Your Gateway to Music and More from a Christian Perspective
Slow down as you approach the gate, and have your change ready....
Label: six steps Records
Times: 16 tracks/56:19 minutes
The David Crowder Band came seemingly out of nowhere last year to deliver -- in my humble estimation -- the album of 2002, with its sublime effort, Can You Hear Us? That particular project facilitated a personal breakthrough in my own perspective on worship and a change in mindset about what can be achieved with God-centered rock music.
So how do you follow up the album of the year? Easy, you shine!
"This is a recording about light," Crowder informs us in the press release accompanying _Illuminate_, and throughout this illuminating (apologies) record, Crowder and his partners viz. Jack Parker (guitars/electronics), Jason Solley (guitars), Hogan (violin/programming), Jeremy Bush (drums) and Mike D (bass) follow through this basic premise with thrilling impact!
From the sound of matches catching fire on the intro of "Revolutionary Love," the album fairly lifts off and hardly pauses for breath except for the deliberately quieter moments Crowder sprinkles amongst the high-octane material. The album really takes off with the triple whammy of the jazz-funky "Intoxicating," the energizing "How Great," and the powerfully anthemic "No One Like You," where the band truly aligns its holistic worship ideals with the uplifting attribute of rock music.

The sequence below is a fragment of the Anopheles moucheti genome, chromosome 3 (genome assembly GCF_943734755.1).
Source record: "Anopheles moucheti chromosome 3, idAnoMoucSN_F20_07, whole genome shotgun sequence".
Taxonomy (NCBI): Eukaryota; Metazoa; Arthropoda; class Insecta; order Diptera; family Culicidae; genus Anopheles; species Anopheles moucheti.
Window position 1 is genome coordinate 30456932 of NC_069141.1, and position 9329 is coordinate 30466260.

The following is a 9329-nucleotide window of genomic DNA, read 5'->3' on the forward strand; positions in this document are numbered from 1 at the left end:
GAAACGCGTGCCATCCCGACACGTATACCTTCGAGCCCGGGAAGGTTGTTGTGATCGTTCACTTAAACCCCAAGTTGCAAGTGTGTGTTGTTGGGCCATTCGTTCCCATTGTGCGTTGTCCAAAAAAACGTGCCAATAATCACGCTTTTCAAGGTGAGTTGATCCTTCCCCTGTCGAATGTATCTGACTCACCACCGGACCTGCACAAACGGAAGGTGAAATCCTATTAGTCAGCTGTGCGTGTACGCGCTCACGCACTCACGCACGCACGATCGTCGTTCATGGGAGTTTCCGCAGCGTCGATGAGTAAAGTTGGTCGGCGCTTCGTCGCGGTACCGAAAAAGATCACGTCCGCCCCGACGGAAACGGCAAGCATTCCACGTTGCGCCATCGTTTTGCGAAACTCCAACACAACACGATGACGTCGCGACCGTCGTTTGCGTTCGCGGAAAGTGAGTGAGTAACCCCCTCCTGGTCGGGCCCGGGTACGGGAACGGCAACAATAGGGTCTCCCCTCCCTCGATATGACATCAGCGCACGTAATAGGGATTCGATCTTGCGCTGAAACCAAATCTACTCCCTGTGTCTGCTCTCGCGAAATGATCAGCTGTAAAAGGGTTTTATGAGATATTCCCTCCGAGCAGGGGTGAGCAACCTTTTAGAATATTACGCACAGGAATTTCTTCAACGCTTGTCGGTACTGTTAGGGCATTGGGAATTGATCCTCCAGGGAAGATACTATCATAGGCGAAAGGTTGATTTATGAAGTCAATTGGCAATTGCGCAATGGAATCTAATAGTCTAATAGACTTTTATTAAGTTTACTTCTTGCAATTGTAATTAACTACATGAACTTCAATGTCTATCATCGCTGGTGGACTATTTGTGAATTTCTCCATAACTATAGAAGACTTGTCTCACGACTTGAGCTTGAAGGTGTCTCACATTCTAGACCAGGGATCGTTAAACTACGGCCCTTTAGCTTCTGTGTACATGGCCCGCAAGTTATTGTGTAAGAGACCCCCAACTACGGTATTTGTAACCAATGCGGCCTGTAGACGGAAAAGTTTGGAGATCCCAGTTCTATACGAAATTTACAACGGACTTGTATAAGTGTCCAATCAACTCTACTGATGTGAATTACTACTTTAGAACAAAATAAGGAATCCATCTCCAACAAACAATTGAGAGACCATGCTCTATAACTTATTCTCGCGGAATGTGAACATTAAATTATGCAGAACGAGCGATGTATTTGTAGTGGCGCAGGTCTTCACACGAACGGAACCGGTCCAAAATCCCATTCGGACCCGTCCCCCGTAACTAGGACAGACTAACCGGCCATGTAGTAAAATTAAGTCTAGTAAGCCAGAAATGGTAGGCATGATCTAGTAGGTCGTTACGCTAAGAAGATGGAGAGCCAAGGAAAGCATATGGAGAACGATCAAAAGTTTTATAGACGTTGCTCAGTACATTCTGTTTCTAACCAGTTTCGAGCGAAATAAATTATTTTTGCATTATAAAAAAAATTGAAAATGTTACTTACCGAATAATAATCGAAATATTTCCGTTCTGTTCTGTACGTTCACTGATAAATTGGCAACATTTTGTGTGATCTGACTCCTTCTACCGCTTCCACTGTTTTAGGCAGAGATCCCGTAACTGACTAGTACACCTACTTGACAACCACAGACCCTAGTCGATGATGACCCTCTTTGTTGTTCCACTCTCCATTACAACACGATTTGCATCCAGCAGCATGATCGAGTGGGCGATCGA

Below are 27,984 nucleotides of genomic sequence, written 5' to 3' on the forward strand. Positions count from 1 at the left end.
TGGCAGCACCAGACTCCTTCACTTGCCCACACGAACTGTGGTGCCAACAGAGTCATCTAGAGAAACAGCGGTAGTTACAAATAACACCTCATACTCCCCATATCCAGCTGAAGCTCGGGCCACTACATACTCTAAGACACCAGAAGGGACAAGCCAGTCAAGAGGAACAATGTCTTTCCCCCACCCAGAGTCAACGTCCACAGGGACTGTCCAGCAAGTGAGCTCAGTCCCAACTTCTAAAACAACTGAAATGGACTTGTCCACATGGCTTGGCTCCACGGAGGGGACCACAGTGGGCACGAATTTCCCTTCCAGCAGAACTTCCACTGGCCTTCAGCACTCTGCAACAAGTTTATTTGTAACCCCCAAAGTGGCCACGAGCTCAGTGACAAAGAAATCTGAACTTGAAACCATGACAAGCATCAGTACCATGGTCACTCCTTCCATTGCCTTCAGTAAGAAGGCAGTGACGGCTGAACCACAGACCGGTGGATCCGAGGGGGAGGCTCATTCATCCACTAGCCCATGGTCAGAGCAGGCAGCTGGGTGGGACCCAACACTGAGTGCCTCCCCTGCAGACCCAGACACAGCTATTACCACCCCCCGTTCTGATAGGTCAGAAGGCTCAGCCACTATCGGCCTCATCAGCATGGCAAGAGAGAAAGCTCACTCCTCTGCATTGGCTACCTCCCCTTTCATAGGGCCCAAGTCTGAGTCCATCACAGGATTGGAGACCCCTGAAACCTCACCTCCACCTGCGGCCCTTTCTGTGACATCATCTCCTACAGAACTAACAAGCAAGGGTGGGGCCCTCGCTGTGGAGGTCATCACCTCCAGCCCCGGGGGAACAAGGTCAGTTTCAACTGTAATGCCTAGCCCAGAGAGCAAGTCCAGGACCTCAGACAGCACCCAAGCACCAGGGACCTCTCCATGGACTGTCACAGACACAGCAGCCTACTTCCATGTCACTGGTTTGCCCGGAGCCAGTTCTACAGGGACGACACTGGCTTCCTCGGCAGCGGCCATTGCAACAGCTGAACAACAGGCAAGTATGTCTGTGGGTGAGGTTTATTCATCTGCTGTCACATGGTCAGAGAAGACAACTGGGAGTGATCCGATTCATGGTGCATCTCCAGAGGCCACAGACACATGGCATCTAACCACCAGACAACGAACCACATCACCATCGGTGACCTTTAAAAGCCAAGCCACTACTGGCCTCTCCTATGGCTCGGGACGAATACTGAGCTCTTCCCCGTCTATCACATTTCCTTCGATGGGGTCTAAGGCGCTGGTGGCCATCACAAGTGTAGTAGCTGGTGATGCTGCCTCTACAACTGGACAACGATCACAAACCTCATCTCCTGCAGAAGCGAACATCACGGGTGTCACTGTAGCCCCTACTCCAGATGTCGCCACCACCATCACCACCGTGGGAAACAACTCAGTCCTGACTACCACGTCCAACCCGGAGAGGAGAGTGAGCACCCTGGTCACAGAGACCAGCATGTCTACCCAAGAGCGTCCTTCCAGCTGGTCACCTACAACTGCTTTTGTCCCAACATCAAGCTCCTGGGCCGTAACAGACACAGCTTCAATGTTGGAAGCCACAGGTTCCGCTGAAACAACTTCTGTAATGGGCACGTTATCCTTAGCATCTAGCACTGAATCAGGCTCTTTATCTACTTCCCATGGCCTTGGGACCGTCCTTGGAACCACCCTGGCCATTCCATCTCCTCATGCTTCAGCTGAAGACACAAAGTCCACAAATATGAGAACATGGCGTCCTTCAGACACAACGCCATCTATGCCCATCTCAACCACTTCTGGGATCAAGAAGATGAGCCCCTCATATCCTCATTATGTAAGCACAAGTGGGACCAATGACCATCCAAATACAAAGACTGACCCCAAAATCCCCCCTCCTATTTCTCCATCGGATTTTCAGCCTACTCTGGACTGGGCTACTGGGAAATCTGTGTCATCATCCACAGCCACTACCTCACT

Crowder's lyrical strengths come to the fore, expressing his love for Jesus simply without affectation. To wit:
It's so amazing, Your unchanging love.Of particular interest is Crowder's decision to cover "Deliver Me" from Phantom of the Opera in an attempt to "redeem" the song in the same manner as with Sinead O'Connor's "Thank You" with less satisfying results, it must be said.
As with Can You Hear Us?, Illuminate is an important milestone for God-centric rock music as it proves that worship music need not be bandwagonesque or impersonal or lacking in artistic depth.
Kevin Mathews 12/6/2003